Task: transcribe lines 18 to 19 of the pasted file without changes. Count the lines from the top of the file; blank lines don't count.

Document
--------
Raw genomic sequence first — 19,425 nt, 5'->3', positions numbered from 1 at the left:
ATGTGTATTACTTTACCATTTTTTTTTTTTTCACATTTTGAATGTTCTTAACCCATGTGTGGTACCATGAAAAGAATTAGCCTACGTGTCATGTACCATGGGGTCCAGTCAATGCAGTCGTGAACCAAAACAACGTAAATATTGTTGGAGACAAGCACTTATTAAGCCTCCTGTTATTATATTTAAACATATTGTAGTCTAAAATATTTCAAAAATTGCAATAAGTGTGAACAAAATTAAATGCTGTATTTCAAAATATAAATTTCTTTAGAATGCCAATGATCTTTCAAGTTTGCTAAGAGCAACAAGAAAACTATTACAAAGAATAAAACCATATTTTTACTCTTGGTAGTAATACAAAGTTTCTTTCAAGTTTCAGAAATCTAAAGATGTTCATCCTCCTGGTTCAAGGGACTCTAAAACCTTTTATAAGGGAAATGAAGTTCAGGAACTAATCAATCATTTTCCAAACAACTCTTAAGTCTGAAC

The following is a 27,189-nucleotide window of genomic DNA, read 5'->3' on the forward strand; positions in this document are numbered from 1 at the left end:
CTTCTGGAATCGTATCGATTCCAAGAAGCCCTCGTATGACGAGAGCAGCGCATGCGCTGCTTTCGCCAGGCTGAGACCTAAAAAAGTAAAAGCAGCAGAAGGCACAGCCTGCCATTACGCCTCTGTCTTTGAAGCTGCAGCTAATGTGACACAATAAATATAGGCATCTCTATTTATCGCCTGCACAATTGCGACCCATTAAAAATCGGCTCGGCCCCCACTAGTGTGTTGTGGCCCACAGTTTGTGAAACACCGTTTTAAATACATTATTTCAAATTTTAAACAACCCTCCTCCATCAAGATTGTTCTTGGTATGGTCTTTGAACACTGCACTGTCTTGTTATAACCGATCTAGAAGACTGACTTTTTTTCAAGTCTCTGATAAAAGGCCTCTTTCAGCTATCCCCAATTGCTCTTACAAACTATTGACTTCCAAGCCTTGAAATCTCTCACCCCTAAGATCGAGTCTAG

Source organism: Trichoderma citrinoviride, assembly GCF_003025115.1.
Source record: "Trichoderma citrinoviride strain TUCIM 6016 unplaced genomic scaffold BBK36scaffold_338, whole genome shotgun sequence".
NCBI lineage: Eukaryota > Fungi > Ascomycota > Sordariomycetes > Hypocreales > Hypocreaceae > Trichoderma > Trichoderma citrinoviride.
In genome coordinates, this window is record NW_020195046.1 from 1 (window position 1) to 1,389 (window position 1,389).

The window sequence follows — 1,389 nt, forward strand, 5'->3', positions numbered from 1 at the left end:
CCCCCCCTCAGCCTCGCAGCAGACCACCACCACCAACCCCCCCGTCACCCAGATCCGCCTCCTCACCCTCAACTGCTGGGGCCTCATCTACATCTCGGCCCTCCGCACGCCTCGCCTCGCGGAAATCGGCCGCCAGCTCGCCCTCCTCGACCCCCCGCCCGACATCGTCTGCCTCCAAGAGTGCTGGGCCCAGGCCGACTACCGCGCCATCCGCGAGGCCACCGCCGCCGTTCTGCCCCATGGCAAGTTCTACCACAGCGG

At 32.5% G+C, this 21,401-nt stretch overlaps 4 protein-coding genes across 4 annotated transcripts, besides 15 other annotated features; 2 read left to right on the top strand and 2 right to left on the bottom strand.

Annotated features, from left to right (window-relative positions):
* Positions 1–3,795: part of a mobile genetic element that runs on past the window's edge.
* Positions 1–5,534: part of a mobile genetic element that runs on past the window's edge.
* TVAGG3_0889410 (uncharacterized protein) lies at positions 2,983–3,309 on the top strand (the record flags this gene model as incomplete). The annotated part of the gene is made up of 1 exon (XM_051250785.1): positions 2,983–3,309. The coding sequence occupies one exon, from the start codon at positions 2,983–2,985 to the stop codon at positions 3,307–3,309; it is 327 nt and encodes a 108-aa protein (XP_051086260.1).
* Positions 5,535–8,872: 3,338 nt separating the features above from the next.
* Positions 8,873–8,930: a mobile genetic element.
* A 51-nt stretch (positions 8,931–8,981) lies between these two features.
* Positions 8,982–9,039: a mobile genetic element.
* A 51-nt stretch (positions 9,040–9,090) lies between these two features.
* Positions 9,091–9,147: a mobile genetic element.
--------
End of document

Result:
* A 51-nt stretch (positions 8,931–8,981) lies between these two features.
* Positions 8,982–9,039: a mobile genetic element.